David Ebsworth’s second novel, The Assassin’s Mark, is a Christie-esque thriller set on a battlefield tour bus towards the end of the Spanish Civil War.
September 1938 – Spain’s Civil War has been raging for two years, the outcome still in the balance. But rebel General Francisco Franco is so confident of winning that he has opened up battlefield tourism along the country’s north coast.
Jack Telford, a left-wing reporter, finds himself among an eccentric group of tourists on one of the War Route’s yellow Chrysler buses. Driven by his passion for peace, Telford attempts to uncover the hidden truths beneath the conflict, despite the best efforts of the Caudillo‘s propaganda machine.
But Jack must contend first with his own gullibility, the tragic death of a fellow-passenger, capture by Republican guerrilleros, a final showdown at Spain’s most holy shrine and the possibility that he has been badly betrayed. Betrayed and in serious danger.
The Assassin’s Mark has enjoyed some fabulous reviews since it’s publication in 2013, but it’s also now had its first formal literary criticism, from Brian Brown – sometime teacher, lifelong reader and literary critic. Here it is…
‘Everything’s a commodity these days’ comments a character at the start of this interesting take on a well-known murder/mystery genre set in the Spanish Civil War.
And as we join the story, we understand the macabre truth of this statement, as even while the brutal conflict rages, Franco’s regime organises battlefield tours for prurient onlookers.
Of course, public interest in war abroad is nothing new, it had been with us since the Crimean War and the dispatches of William Howard Russell. However, how public perception of conflict has been managed since the early 20th century and the rise of the hugely influential right-wing press is an entirely different thing, and in the years that preceded WW2, its role was one that makes reflection fairly uncomfortable.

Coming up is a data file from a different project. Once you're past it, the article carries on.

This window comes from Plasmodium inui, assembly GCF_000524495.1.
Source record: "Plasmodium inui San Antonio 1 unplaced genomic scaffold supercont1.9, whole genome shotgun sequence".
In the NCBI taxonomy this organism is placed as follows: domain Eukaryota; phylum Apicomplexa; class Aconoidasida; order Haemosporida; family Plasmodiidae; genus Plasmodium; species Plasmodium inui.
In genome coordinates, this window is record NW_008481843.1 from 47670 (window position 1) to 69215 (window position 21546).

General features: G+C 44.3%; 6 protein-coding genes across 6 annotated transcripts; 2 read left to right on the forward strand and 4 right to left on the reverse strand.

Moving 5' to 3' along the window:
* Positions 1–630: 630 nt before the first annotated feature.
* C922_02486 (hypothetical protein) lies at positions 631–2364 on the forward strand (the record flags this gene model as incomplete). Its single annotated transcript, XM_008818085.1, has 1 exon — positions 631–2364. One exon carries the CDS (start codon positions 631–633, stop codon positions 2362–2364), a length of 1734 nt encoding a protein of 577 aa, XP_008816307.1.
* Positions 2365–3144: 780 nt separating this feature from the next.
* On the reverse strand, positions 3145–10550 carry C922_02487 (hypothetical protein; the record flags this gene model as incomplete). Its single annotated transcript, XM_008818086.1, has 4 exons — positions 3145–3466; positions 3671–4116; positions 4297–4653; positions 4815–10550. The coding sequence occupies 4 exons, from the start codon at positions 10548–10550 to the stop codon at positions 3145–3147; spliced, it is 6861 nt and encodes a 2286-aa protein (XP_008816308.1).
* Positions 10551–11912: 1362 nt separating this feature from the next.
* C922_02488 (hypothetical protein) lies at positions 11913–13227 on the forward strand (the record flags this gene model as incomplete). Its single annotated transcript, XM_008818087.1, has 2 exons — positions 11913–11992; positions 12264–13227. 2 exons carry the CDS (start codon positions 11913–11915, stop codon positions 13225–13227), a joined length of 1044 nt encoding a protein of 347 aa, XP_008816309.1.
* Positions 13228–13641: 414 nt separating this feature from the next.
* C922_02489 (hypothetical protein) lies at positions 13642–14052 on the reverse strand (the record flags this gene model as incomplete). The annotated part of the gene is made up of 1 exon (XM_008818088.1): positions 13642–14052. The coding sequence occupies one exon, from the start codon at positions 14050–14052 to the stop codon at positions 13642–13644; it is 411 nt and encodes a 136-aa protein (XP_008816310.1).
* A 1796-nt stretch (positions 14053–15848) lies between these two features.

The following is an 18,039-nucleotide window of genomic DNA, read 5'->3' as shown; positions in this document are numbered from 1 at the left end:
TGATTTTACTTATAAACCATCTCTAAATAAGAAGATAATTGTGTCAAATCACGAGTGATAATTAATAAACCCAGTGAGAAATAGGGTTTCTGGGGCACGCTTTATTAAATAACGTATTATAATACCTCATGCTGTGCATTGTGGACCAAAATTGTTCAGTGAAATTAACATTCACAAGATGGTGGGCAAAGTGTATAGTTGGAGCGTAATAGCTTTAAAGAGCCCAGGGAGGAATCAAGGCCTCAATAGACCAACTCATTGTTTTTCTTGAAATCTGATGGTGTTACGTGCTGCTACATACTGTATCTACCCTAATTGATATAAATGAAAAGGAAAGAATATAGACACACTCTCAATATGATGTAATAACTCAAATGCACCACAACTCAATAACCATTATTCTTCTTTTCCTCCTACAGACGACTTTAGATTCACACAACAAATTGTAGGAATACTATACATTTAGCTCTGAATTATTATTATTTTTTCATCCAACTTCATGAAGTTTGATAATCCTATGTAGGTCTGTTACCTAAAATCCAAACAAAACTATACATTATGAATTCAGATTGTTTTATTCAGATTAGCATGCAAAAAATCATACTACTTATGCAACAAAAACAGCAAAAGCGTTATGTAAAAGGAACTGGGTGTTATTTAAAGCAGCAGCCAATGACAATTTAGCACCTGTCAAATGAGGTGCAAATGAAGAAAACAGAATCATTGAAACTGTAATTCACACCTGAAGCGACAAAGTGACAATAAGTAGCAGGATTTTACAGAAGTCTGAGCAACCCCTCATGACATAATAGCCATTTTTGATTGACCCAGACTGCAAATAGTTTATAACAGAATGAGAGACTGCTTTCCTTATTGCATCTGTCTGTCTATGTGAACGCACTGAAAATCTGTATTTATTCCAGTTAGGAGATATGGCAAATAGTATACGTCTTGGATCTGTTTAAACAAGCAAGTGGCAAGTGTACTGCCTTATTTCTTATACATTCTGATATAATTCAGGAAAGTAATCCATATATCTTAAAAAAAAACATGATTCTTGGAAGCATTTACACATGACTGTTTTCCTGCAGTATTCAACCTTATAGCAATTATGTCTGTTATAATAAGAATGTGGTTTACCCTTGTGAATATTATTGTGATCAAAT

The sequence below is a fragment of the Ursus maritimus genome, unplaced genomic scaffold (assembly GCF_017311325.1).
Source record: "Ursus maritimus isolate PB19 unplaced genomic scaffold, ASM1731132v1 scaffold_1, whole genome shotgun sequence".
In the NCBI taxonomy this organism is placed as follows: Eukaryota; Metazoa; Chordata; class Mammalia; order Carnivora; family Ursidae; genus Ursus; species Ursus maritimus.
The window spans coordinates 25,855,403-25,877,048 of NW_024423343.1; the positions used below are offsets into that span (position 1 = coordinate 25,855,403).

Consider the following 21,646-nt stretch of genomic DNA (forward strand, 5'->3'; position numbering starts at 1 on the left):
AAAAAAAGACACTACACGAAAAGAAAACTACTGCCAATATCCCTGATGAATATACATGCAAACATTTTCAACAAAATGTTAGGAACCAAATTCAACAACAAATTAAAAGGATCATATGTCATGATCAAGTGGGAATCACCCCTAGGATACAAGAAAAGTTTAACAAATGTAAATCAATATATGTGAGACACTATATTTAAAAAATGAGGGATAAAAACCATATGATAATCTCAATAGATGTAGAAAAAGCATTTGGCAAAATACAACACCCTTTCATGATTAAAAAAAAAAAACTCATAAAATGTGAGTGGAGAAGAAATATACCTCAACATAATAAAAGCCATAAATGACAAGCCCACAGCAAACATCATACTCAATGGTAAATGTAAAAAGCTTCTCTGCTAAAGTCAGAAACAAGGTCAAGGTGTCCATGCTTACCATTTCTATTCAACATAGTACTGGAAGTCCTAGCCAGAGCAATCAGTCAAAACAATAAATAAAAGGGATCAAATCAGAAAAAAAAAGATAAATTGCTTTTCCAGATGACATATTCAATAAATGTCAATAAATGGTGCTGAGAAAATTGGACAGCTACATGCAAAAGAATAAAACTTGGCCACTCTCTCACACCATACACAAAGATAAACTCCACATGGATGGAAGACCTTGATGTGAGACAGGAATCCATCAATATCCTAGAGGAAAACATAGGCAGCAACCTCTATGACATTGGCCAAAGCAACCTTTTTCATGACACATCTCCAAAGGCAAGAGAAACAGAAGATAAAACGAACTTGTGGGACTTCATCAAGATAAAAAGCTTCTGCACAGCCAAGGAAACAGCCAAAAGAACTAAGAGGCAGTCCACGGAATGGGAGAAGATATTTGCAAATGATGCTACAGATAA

Jack, a young left-wing journalist, finds himself in the company of a group of battlefield ‘tourists’ who broadly espouse the ‘strong and stable’ message that fascism from Mosley to Mussolini presented in the 1930s as a bulwark against Bolshevism.
There is much political polemic in the early chapters, but it is founded on a very clear and well-researched understanding of the complexities of the internal politics of Spain and how they related to those of Europe. The author manages to present a wide spectrum of how politics manipulate everything in time of conflict.
A favourite moment for me was the incident of the blind pianist who had ‘a certain talent for those sonatas and concertos favoured by dictators’, although in terms of misappropriation, it rather paled into insignificance next to the pilgrimage of the nuns around the battlefield.
As well as a well-versed political and historical account, many will enjoy the writerly element, with its nods to journalistic styles of the time and the ever-present Tolkien – a nice counterpoint there one feels – the ‘news’ largely ignoring the coming storm whilst the increasingly alarmed journalist reads Tolkien’s thinly-veiled allegory of what is about to engulf Europe.
But for all the portentous background, the trip does present us with a delightful comedy of errors enacted by the British, rather English, abroad with their pet obsessions ranging from food to sitting arrangements on the bus.
The accuracy and detail of the places visited in this perverse and grotesque pilgrimage really does bring the journey to life for the reader and for all the labels of a Christiesque novel, the reader does not find themselves turning the page to simply find the next victim. There is also much to read and reflect upon in the story’s portrayal of the shifting dynamics of the group and their emerging characters.
Interestingly, the latter part of the novel morphs into more of a political thriller as the group of sightseers fragment and the two main characters face their date with history.